Mark Chaney is a High-Tech Sommelier

While recovering from an illness, the Jupiter resident invented a robotically powered system to store and preserve fine wine

Mark Chaney, founder of WineCab, photo by Tomas Flint 3
Photo by Tomas Flint

Mark Chaney has always been a mechanical tinkerer. At age 4, he took apart his grandfather’s clock—though he never put it back together. His dad owned a carpentry shop, and his uncle had a speed shop where he built and repaired race cars. Chaney’s childhood was spent exploring these magical shops.

“I always wanted to change things,” says Chaney, who was born in Daytona Beach and raised in Michigan and Rochester, New York. “I would tinker with Dad’s bikes and small inventions, but I always thought outside of the box to find something wondrous to bring to life.”

After studying engineering at Rochester Institute of Technology, Chaney—who now divides his time between Jupiter and Rochester—worked for a machine-building company. Eager to start his own business, he launched Calvary Robotics in 1995, which became a world leader in robotic platform design and automated manufacturing in the automotive, health care, consumer goods, electronics, and renewable energy sectors. The creative entrepreneur also started an Innovation Lab, which has developed new products like Opti-Cool (energy-efficient data center cooling equipment) and X-Cell (modular and redeployable assembly equipment).

Four years ago, when the divorced father of two was diagnosed with a life-threatening illness, he took the opportunity to use the “downtime” wisely. “I was told to stay home and not do anything work-related in order to recover from multiple myeloma cancer because I had undergone stem cell and chemotherapy treatments,” he says. “I worked on 10 high-tech ideas during that period, but the one tied to my wine cellar was the most exciting, and I wanted to produce it.”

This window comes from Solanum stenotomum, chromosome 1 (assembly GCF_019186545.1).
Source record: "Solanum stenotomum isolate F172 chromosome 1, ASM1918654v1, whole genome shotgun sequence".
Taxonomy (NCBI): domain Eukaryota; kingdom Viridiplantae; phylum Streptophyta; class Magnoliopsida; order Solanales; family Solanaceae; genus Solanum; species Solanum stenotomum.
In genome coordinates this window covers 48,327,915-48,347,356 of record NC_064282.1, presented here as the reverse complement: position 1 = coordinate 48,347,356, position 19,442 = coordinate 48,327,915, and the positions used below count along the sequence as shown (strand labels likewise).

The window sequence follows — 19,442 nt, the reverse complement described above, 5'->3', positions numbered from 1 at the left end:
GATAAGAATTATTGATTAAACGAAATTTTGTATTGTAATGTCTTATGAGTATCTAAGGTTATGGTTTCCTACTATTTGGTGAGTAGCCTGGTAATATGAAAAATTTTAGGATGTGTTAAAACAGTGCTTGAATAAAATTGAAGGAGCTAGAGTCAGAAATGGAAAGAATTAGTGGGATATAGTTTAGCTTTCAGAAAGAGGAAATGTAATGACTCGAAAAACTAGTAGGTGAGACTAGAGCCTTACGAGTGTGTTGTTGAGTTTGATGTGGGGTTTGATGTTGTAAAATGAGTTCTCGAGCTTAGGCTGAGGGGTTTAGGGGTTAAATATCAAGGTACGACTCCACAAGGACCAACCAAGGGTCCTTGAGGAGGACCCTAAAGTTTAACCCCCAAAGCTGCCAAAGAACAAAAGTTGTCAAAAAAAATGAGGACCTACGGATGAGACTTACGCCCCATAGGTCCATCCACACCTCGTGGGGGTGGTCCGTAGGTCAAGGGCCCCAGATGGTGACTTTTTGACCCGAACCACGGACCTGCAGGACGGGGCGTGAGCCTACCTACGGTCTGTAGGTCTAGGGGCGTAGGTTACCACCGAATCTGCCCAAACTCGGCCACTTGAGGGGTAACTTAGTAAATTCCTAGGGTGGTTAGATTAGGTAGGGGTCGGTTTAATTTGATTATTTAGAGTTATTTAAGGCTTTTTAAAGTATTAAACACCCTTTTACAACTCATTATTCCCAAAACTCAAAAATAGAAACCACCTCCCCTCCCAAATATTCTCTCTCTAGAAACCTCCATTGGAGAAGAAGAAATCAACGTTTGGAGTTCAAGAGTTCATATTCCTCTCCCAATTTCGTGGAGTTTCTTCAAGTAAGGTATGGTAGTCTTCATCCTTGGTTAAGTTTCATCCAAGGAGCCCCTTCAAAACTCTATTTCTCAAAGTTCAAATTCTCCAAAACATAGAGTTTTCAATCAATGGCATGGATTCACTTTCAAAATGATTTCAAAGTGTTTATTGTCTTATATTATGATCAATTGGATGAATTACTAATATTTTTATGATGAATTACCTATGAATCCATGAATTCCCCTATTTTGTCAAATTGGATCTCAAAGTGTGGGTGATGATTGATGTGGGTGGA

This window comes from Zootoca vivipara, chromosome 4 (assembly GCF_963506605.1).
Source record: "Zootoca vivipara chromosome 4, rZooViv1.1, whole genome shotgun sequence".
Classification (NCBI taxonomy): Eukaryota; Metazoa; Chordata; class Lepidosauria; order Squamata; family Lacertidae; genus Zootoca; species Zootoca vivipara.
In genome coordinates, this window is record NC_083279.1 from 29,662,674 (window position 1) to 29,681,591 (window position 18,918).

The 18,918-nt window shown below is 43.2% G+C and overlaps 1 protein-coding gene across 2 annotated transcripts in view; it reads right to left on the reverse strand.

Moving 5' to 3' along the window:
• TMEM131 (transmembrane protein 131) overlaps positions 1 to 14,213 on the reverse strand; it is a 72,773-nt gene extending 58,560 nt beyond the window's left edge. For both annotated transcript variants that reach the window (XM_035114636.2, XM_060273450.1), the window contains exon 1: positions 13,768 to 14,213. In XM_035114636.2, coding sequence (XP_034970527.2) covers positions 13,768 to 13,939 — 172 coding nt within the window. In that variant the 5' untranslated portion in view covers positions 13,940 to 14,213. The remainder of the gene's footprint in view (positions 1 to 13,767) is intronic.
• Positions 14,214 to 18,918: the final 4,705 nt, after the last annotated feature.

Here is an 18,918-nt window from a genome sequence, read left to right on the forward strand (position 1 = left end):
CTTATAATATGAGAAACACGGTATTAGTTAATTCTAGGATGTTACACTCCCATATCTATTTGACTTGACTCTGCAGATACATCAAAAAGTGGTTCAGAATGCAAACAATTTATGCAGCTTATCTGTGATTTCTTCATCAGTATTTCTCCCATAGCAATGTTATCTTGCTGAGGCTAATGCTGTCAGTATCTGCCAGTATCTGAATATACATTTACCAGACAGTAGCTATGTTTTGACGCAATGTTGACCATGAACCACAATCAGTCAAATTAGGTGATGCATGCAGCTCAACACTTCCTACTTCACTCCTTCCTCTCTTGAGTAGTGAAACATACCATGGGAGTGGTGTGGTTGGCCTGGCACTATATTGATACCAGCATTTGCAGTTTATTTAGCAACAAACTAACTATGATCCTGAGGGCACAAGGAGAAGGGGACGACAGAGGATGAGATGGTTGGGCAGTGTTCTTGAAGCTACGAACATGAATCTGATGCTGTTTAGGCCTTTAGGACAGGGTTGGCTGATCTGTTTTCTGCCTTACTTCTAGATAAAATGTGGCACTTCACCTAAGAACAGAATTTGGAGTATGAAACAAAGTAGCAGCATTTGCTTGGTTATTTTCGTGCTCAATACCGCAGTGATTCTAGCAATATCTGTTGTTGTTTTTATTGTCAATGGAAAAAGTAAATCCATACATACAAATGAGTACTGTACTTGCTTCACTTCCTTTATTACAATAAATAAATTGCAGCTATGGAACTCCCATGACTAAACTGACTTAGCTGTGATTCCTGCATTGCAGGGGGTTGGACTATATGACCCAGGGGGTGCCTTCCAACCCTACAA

A longtime wine collector, Chaney felt he wasn’t knowledgeable enough about wine to make a sophisticated presentation to his guests. No wine-management system on the market, he found, had more than one percent of globally accessible wines in their operation. “I knew I could develop the software to close this gap and create something novel,” he says.

Utilizing the robotics he had perfected at his company, WineCab was born. The wine-management system offers a “virtual” sommelier powered by artificial intelligence, temperature control, security settings, and an industrial high-speed robotic arm that loads, scans, and delivers desired bottles in just a few seconds. Facial-recognition security has the ability to lock out important bottles for discriminating users. Chaney compares the system to live-performance art, operating a bit like a ballerina.

Every wine bottle is scanned with all of its original information so when a user needs to know the story behind a particular blend, it is easily accessible. “I didn’t love wine before, but I do now,” says Chaney. He envisions the wine wall—which comes in sizes ranging from 6 feet to 15 feet and sells from $180,000 to $250,000—as ideal for multimillion-
dollar homes and high-end restaurants. “Robots are faster, better, and very high-end luxury tech products,” he says.

WineCab has a wait list of customers eager to install the innovation in their homes. One local who has already taken the plunge is Master Sommelier Virginia Philip. The owner of Virginia Philip Wine Spirits & Academy was a development consultant on the project and has a WineCab in her Palm Beach retail store.

Chaney is now developing new ideas for other wine products, as well as for a robotic car wash. His hobbies of racing cars and boats and playing golf and tennis fit perfectly into his lust for challenge. He is also writing a book on leadership, encouraging others to better themselves.

“I am always working on bettering my own life and becoming an improved leader and innovator,” he says. “I want others to do the same. I get the most satisfaction when I achieve my dreams and see others do the same.”

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